Film review: HYSTERIA, from Built For speed
Hysteria is, believe it or not, a romantic comedy about the development of the vibrator in Victorian England and it may turn out to be one of the funniest films of the year.
Set in the late 1880’s, a time of social and intellectual upheaval, the film fictionalises the creation of the sex aid as a treatment for the condition known as hysteria, a catch-all term ascribed to women experiencing among other things anxiety, melancholia and nymphomania. Doctors at the time strangely enough credited hysteria to “wandering uterus” and prescribed digital massage of female genitalia by a male doctor as the treatment. As the film makes clear, this diagnosis and treatment were products of a misguided, male-dominated society that didn’t know how to deal with the unsavoury topic of women’s oppressed desires.
Hugh Dancy stars as the amusingly named Dr. Mortimer Granville, a progressive young physician battling the medical old guard who at the time preferred bleeding and leeches to the latest advances like germ theory. When he scores a job in an upmarket London clinic that treats women with hysteria, he finds his role is to provide patients with digital stimulation. As a handsome young guy he basically becomes Deuce Bigalow to society women. When hand cramps inevitably take their toll, he hits on the idea of using a machine to do the job. While his career flourishes his views of female sexuality and social justice are challenged by his employer’s fiery suffragette daughter Charlotte (Maggie Gyllenhaal).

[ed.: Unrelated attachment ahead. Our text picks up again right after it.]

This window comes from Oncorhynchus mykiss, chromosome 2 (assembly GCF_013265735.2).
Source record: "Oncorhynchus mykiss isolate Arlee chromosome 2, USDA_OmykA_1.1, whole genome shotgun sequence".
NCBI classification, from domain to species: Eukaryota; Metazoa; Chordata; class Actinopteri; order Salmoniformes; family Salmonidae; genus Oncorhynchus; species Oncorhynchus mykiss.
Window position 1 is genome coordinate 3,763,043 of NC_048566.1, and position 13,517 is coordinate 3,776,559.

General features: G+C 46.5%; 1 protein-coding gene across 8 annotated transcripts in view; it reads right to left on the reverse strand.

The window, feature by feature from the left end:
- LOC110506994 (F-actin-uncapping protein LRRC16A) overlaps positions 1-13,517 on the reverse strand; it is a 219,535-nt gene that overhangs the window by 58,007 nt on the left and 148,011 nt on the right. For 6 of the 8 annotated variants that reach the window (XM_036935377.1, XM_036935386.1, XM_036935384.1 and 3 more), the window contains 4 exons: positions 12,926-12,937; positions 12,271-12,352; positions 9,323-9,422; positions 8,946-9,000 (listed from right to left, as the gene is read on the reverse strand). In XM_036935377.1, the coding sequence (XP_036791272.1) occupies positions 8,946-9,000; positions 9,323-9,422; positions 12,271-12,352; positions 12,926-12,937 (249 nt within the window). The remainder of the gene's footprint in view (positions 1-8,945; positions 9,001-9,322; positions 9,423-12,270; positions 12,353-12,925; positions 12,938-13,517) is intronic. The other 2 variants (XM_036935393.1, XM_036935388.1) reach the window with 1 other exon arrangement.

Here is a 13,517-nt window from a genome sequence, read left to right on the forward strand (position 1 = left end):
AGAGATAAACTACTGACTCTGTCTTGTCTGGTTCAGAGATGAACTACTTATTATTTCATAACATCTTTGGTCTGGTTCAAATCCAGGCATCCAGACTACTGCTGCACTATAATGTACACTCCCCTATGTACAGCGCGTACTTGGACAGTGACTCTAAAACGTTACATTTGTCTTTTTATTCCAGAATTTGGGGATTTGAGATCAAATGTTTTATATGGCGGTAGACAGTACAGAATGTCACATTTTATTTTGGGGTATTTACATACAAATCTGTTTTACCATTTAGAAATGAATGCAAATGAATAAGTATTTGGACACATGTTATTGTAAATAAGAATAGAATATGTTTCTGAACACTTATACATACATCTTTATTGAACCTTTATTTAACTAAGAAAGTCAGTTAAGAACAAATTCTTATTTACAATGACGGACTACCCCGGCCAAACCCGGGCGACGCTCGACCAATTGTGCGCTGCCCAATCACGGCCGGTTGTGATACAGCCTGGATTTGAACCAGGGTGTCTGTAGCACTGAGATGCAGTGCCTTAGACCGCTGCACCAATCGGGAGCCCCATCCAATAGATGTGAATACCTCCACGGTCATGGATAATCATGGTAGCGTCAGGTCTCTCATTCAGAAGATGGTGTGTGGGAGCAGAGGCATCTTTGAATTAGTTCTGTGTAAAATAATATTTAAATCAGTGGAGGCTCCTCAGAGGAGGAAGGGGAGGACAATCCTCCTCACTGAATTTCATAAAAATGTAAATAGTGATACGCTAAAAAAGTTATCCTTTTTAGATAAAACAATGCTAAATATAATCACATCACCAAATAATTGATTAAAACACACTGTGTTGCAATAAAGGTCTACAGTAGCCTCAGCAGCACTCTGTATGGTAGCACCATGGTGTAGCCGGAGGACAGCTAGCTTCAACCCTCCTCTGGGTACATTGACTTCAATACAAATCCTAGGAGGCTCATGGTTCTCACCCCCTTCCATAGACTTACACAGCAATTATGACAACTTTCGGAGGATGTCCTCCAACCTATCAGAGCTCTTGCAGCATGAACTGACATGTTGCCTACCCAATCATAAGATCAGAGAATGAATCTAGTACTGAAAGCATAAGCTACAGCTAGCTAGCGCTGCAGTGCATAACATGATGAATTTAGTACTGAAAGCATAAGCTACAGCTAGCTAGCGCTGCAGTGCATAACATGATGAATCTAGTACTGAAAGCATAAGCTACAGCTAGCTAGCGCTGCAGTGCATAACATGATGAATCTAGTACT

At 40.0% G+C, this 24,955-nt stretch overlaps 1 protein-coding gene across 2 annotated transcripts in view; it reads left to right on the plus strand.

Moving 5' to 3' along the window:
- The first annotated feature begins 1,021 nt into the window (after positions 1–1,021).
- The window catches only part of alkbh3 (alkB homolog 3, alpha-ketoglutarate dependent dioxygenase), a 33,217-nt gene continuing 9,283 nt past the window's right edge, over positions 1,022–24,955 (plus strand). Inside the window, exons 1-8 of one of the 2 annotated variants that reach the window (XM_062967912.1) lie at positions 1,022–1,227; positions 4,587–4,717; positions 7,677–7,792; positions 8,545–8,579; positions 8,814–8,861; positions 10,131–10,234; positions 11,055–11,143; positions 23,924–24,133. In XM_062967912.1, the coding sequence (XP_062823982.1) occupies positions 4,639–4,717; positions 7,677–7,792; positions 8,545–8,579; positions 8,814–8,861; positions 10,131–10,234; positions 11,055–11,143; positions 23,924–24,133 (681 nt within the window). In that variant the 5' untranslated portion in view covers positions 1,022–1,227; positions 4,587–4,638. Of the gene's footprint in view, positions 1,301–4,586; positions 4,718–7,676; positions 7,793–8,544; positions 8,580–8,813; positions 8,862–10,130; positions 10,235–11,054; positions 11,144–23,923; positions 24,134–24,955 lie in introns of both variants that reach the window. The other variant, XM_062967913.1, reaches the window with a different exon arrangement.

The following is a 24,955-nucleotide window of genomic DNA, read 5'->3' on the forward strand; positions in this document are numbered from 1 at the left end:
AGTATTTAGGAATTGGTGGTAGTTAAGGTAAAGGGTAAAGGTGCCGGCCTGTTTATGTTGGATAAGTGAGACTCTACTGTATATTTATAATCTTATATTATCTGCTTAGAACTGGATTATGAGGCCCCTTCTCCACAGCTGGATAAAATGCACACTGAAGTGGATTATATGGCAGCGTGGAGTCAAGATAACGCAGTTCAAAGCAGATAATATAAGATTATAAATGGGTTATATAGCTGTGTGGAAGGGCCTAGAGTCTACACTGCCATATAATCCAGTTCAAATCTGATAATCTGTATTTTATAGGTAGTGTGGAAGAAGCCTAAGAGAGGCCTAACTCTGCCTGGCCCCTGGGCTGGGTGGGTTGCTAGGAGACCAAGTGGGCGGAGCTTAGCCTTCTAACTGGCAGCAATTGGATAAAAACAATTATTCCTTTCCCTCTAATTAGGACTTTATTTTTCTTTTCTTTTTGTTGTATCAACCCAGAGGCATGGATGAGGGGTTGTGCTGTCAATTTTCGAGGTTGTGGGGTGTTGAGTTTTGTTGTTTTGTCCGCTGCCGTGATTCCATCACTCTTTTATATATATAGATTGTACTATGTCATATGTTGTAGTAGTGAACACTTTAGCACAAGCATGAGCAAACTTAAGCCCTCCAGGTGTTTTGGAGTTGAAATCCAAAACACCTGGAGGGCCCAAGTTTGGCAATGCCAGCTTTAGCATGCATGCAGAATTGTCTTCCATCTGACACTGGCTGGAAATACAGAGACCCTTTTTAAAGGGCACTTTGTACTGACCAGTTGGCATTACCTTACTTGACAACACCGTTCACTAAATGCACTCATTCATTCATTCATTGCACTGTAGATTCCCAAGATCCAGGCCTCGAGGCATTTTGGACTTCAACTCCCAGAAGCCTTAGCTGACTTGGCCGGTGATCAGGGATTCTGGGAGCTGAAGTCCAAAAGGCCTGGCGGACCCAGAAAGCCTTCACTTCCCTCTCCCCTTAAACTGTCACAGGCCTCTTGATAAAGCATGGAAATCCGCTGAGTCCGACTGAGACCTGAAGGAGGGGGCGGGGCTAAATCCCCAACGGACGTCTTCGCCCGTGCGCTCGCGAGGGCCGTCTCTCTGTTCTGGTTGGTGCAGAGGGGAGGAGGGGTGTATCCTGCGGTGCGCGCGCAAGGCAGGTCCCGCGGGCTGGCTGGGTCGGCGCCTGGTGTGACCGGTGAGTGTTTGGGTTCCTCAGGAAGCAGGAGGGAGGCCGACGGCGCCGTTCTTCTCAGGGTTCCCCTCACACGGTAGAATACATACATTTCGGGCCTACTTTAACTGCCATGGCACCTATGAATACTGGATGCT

Gyllenhaal’s appearance represents an attempt to link the vibrator plot thread to broader social issues during the industrial revolution. This isn’t entirely successful but occasionally allows some thought provoking and amusing commentary about the way in which female sexual liberation collided with prevailing patriarchal attitudes. Despite the Victorian setting, the film is actually reminiscent of those quirky British sex comedies from the late 60’s that usually starred Patrick Cargill and drew on the clash between the emerging counterculture and the uptight British establishment.
Hugh Dancy does a fine job as the clever but bumbling young doctor blissfully unaware that he is being used like a prostitute. Maggie Gylenhall – with a spot on English accent – balances out the film’s quirkiness with her portrayal of a woman confronting the poverty and injustice of the time. Best of all though is Rupert Everett as Dancy’s buddy Edmund St John-Smythe a debauched, rakish lounge lizard who spends his time inventing gadgets and delivering barbs at his upper class peers.
Although based on a stage play, the film is still a visually attractive piece of cinema, bathing its London and Luxembourg locations in a sumptuous Victorian-era look.
While Hysteria’s third act is a little pedestrian, this is still a strange, assured and funny romp.
Nick’s rating: Four stars
Director: Tanya Wexler
Running time: 100 mins.
Release date: 12th July 2012